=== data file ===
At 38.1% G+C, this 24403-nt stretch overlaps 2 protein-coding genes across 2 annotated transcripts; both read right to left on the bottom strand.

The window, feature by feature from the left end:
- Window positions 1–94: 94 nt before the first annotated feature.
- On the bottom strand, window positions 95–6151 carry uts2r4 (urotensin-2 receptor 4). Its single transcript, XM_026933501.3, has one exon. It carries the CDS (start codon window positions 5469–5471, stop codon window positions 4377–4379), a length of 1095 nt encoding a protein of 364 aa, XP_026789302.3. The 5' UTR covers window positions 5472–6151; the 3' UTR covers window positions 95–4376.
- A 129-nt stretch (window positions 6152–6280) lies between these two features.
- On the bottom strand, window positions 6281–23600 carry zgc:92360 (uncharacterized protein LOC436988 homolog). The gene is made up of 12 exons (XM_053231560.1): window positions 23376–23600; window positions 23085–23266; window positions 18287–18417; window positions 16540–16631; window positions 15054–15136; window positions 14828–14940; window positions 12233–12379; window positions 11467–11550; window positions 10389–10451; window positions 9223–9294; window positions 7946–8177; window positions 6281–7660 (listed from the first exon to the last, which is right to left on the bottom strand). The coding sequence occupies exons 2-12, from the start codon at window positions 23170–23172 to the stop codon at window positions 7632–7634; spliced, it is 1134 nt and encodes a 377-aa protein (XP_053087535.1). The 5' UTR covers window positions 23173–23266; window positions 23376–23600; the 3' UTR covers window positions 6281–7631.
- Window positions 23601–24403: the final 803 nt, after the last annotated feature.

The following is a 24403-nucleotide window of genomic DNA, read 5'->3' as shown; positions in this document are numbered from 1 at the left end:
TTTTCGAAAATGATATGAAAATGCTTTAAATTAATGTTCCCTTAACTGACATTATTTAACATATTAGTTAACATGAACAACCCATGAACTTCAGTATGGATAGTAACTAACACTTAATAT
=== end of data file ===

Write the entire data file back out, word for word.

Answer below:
At 38.1% G+C, this 24403-nt stretch overlaps 2 protein-coding genes across 2 annotated transcripts; both read right to left on the bottom strand.

The window, feature by feature from the left end:
- Window positions 1–94: 94 nt before the first annotated feature.
- On the bottom strand, window positions 95–6151 carry uts2r4 (urotensin-2 receptor 4). Its single transcript, XM_026933501.3, has one exon. It carries the CDS (start codon window positions 5469–5471, stop codon window positions 4377–4379), a length of 1095 nt encoding a protein of 364 aa, XP_026789302.3. The 5' UTR covers window positions 5472–6151; the 3' UTR covers window positions 95–4376.
- A 129-nt stretch (window positions 6152–6280) lies between these two features.
- On the bottom strand, window positions 6281–23600 carry zgc:92360 (uncharacterized protein LOC436988 homolog). The gene is made up of 12 exons (XM_053231560.1): window positions 23376–23600; window positions 23085–23266; window positions 18287–18417; window positions 16540–16631; window positions 15054–15136; window positions 14828–14940; window positions 12233–12379; window positions 11467–11550; window positions 10389–10451; window positions 9223–9294; window positions 7946–8177; window positions 6281–7660 (listed from the first exon to the last, which is right to left on the bottom strand). The coding sequence occupies exons 2-12, from the start codon at window positions 23170–23172 to the stop codon at window positions 7632–7634; spliced, it is 1134 nt and encodes a 377-aa protein (XP_053087535.1). The 5' UTR covers window positions 23173–23266; window positions 23376–23600; the 3' UTR covers window positions 6281–7631.
- Window positions 23601–24403: the final 803 nt, after the last annotated feature.

The following is a 24403-nucleotide window of genomic DNA, read 5'->3' as shown; positions in this document are numbered from 1 at the left end:
TTTTCGAAAATGATATGAAAATGCTTTAAATTAATGTTCCCTTAACTGACATTATTTAACATATTAGTTAACATGAACAACCCATGAACTTCAGTATGGATAGTAACTAACACTTAATAT